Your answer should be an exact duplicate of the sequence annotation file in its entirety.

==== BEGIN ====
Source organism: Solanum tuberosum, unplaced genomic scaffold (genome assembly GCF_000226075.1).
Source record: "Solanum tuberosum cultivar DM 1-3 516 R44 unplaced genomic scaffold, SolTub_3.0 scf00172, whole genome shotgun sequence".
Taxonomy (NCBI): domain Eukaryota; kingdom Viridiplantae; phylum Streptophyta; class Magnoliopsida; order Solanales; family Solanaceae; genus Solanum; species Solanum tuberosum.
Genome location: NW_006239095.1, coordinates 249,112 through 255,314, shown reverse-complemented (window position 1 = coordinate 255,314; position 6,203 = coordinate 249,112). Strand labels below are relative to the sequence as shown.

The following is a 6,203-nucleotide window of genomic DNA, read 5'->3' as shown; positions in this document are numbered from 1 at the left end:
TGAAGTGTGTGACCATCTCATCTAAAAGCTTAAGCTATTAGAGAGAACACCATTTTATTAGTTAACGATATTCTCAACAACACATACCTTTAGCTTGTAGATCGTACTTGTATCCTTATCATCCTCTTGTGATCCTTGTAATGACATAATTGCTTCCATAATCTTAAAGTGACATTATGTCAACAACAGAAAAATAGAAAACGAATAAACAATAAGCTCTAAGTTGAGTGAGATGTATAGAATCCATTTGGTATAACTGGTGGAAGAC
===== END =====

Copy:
Source organism: Solanum tuberosum, unplaced genomic scaffold (genome assembly GCF_000226075.1).
Source record: "Solanum tuberosum cultivar DM 1-3 516 R44 unplaced genomic scaffold, SolTub_3.0 scf00172, whole genome shotgun sequence".
Taxonomy (NCBI): domain Eukaryota; kingdom Viridiplantae; phylum Streptophyta; class Magnoliopsida; order Solanales; family Solanaceae; genus Solanum; species Solanum tuberosum.
Genome location: NW_006239095.1, coordinates 249,112 through 255,314, shown reverse-complemented (window position 1 = coordinate 255,314; position 6,203 = coordinate 249,112). Strand labels below are relative to the sequence as shown.

The following is a 6,203-nucleotide window of genomic DNA, read 5'->3' as shown; positions in this document are numbered from 1 at the left end:
TGAAGTGTGTGACCATCTCATCTAAAAGCTTAAGCTATTAGAGAGAACACCATTTTATTAGTTAACGATATTCTCAACAACACATACCTTTAGCTTGTAGATCGTACTTGTATCCTTATCATCCTCTTGTGATCCTTGTAATGACATAATTGCTTCCATAATCTTAAAGTGACATTATGTCAACAACAGAAAAATAGAAAACGAATAAACAATAAGCTCTAAGTTGAGTGAGATGTATAGAATCCATTTGGTATAACTGGTGGAAGAC